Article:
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Molecular design for electrolyte solvents enabling energy-dense and long-cycling lithium metal batteries

Abstract

Electrolyte engineering is critical for developing Li metal batteries. While recent works improved Li metal cyclability, a methodology for rational electrolyte design remains lacking. Herein, we propose a design strategy for electrolytes that enable anode-free Li metal batteries with single-solvent single-salt formations at standard concentrations. Rational incorporation of –CF2– units yields fluorinated 1,4-dimethoxylbutane as the electrolyte solvent. Paired with 1 M lithium bis(fluorosulfonyl)imide, this electrolyte possesses unique Li–F binding and high anion/solvent ratio in the solvation sheath, leading to excellent compatibility with both Li metal anodes (Coulombic efficiency ~ 99.52% and fast activation within five cycles) and high-voltage cathodes (~6 V stability). Fifty-μm-thick Li|NMC batteries retain 90% capacity after 420 cycles with an average Coulombic efficiency of 99.98%. Industrial anode-free pouch cells achieve ~325 Wh kg−1 single-cell energy density and 80% capacity retention after 100 cycles. Our design concept for electrolytes provides a promising path to high-energy, long-cycling Li metal batteries.

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Fig. 1: Design concepts and electrochemical stability of electrolytes studied in this work.
Fig. 2: Li metal full battery performance.
Fig. 3: Li metal morphology and SEI.
Fig. 4: Unique solvation structure in 1 M LiFSI/FDMB.

Data availability

All relevant data are included in the paper and its Supplementary Information.

Code availability

The Python script for analysing the Li+ solvation structure is available at https://github.com/xianshine/LiSolvationStructure.git.

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Acknowledgements

This work is supported by the US Department of Energy, under the Assistant Secretary for Energy Efficiency and Renewable Energy, Office of Vehicle Technologies, Battery Materials Research (BMR) Program, and by the Battery 500 Consortium. Part of this work was performed at the Stanford Nano Shared Facilities, supported by the National Science Foundation under award ECCS-1542152. Z.Y. thanks X. Xu from Hunan Li-Fun Technology for fabricating pouch cells, Beijing Golden Feather New Energy Technology for providing LiFSI and Z. Yao for discussion on the DFT calculations. All authors thank K. Zaghib from Hydro-Québec for preparing and providing the thin Li metal foils. D.G.M. acknowledges support by the National Science Foundation Graduate Research Fellowship Program under grant no. (DGE‐114747). C.V.A. acknowledges the TomKat Center Postdoctoral Fellowship in Sustainable Energy for funding support.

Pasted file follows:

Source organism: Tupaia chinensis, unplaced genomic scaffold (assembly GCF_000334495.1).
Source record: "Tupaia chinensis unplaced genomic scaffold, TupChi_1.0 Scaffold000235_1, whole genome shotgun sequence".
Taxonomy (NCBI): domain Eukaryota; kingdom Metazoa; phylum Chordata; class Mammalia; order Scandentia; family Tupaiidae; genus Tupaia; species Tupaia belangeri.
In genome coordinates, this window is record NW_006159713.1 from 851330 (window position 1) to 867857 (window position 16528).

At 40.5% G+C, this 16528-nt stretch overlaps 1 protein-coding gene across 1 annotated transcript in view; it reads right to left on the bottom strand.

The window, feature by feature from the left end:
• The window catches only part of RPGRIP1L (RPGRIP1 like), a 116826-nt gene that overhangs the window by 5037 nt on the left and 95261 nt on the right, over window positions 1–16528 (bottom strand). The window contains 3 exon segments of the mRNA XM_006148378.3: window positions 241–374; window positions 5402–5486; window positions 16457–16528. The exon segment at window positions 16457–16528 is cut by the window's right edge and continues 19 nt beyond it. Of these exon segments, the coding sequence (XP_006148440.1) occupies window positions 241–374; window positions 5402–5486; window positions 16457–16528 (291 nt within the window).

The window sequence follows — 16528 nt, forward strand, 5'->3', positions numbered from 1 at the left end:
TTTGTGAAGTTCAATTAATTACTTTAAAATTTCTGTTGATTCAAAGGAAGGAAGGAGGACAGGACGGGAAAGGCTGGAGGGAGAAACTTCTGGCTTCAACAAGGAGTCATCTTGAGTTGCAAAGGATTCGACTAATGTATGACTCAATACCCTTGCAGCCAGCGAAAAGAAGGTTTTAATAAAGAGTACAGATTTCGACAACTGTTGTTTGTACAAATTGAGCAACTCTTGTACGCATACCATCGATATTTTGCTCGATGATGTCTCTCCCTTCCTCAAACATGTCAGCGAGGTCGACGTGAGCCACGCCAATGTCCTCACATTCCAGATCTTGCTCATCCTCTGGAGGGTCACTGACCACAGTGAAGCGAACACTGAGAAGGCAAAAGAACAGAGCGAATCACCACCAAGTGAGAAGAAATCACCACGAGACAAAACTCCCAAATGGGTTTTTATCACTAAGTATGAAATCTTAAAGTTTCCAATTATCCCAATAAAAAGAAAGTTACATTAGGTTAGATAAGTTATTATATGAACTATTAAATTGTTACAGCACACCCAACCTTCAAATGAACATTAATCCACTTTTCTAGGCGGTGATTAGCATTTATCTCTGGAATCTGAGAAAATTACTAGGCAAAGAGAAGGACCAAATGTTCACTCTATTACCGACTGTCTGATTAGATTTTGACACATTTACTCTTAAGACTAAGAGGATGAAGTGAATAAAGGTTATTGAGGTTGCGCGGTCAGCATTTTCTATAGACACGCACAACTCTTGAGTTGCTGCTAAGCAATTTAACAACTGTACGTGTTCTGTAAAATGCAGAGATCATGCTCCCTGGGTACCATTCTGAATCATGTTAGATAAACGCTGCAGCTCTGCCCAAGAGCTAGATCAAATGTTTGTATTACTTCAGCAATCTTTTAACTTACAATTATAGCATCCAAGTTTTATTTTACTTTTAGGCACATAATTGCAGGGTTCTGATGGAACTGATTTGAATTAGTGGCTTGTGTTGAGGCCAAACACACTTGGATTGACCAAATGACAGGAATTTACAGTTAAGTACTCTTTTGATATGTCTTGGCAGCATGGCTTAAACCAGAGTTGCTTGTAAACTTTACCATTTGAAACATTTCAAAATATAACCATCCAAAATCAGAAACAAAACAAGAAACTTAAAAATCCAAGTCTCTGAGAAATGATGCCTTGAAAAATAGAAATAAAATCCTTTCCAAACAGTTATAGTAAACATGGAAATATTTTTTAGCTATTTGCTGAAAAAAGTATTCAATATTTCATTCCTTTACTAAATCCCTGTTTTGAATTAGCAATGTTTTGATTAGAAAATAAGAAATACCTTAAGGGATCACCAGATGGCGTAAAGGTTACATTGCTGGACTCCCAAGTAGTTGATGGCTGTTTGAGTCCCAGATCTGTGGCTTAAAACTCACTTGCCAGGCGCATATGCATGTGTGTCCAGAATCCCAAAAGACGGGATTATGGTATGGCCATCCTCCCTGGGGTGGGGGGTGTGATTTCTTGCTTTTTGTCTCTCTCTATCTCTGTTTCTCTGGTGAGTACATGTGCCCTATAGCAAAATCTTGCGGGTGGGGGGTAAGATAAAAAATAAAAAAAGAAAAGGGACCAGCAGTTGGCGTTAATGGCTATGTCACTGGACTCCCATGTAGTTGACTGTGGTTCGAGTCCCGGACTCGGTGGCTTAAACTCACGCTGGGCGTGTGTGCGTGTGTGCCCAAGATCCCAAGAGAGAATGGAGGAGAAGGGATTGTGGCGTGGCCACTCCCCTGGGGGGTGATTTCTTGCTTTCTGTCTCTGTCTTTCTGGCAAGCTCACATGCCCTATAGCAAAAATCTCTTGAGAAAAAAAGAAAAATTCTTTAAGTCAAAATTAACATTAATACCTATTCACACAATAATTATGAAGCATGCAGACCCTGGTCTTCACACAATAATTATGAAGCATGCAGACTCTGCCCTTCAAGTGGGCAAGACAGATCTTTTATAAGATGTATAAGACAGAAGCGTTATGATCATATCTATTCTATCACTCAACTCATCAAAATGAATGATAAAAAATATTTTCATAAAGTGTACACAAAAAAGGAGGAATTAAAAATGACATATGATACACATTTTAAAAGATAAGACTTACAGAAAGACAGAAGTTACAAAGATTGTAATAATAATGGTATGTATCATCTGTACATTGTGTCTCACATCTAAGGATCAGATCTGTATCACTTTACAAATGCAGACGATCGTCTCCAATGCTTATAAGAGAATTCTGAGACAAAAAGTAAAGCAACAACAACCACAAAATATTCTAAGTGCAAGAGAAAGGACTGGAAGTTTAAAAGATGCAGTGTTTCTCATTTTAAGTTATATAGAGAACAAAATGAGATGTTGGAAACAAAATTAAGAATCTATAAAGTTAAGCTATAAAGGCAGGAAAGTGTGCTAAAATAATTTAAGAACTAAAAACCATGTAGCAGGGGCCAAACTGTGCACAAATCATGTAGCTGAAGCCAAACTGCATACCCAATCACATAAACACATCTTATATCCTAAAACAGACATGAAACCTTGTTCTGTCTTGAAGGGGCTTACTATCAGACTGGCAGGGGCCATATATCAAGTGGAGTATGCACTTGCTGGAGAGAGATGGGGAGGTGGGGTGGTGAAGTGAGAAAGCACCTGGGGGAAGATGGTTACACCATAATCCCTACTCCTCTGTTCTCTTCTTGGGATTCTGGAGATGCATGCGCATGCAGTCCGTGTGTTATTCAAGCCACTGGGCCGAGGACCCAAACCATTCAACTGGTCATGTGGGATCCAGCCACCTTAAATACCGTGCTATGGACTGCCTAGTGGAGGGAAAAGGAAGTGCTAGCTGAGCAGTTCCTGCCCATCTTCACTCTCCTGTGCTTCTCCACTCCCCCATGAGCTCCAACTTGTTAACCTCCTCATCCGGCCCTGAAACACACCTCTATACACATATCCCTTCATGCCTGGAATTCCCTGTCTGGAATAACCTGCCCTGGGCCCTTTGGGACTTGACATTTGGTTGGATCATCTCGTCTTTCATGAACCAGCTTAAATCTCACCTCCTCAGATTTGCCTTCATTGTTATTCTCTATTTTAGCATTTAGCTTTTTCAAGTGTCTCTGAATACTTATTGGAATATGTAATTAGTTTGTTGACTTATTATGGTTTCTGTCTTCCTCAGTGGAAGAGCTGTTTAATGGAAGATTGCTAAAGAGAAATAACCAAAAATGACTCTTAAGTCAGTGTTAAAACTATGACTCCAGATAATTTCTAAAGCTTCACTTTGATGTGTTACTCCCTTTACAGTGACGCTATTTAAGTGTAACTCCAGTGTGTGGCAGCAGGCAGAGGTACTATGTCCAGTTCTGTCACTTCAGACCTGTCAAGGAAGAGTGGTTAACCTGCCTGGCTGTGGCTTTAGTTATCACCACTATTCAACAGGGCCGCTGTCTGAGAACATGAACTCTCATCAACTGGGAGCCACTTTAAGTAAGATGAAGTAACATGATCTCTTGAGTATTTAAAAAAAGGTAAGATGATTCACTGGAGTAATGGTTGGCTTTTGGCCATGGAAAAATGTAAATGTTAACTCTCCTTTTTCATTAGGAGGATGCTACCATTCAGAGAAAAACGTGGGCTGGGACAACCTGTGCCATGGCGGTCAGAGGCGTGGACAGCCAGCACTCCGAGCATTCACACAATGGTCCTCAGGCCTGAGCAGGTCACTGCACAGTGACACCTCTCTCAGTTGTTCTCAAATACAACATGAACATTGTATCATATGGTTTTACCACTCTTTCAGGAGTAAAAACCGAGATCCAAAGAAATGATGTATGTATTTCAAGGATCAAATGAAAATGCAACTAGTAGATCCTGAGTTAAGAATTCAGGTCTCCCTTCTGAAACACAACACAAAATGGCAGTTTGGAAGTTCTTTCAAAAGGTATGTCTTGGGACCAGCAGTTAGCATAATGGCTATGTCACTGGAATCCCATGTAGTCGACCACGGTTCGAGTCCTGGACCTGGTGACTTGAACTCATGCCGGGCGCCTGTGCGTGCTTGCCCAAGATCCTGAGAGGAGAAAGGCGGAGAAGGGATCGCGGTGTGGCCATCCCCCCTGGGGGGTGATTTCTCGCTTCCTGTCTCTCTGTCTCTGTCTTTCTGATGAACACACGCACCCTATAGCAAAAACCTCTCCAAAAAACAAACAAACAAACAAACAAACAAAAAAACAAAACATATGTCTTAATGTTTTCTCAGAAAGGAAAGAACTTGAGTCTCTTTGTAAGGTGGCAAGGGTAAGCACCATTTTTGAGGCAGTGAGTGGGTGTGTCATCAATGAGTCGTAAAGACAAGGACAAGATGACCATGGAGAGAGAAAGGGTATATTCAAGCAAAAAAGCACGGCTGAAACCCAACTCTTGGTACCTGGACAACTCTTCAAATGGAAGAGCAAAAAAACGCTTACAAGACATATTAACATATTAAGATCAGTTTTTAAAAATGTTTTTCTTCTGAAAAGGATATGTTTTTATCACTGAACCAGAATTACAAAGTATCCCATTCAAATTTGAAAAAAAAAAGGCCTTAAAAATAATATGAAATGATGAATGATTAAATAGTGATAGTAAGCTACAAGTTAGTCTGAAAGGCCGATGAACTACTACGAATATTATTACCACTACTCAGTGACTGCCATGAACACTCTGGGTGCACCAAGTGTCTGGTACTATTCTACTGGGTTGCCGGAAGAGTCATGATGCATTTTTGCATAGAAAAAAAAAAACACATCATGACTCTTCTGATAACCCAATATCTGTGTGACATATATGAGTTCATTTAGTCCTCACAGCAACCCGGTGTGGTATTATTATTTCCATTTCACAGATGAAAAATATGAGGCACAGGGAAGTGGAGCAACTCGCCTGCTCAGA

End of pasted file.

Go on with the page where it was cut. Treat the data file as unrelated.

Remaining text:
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Authors

Contributions

Z.Y., H.W., Y.C. and Z.B. conceived the idea. Z.Y. and H.W. designed the experiments. Y.C. and Z.B. directed the project. Z.Y. performed the syntheses, material characterizations, DFT calculations, electrochemical measurements and coin-cell tests. H.W. performed the XPS measurements, pouch-cell fabrication and tests, and coin-cell tests. X.K. and J.Q. conducted the MD simulations and rationales. William Huang performed the cryo-TEM and cryogenic energy-dispersive X-ray spectroscopy measurements. Y.T., William Huang and E.G.L. performed the SEM experiments. K.W. and X.W. helped with the single-crystal measurement and structure refinement. D.G.M. and C.V.A. collected the 7Li-NMR spectra. Wenxiao Huang helped with the pouch-cell fabrication and tests. S.C. measured the viscosities. Y.Z. collected the ultraviolet–visible spectra. S.T.H. measured the water contents. Y.M. helped with the syntheses. All authors discussed and analysed the data. Z.Y., H.W., Y.C. and Z.B. wrote and revised the manuscript.

Corresponding authors

Correspondence to Yi Cui or Zhenan Bao.

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Competing interests

This work has been filed as US Provisional Patent Application No. 62/928,638.

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Supplementary information

Supplementary Information

Supplementary Tables 1–3, Figs. 1–53 and refs. 1–16.

Crystallographic Data 1

LiTf-FDMB single crystal.

Crystallographic Data 2

LiTf-DMB single crystal.

Supplementary Video

Flammability test of conventional carbonate electrolyte (left, 1 M LiPF6 in EC/EMC) and FDMB (right). It can be observed that conventional carbonate electrolyte was flammable immediately after touching the fire of the lighter; however, FDMB can tolerate the direct touch of fire for at least three seconds.

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Yu, Z., Wang, H., Kong, X. et al. Molecular design for electrolyte solvents enabling energy-dense and long-cycling lithium metal batteries. Nat Energy 5, 526–533 (2020). https://doi.org/10.1038/s41560-020-0634-5

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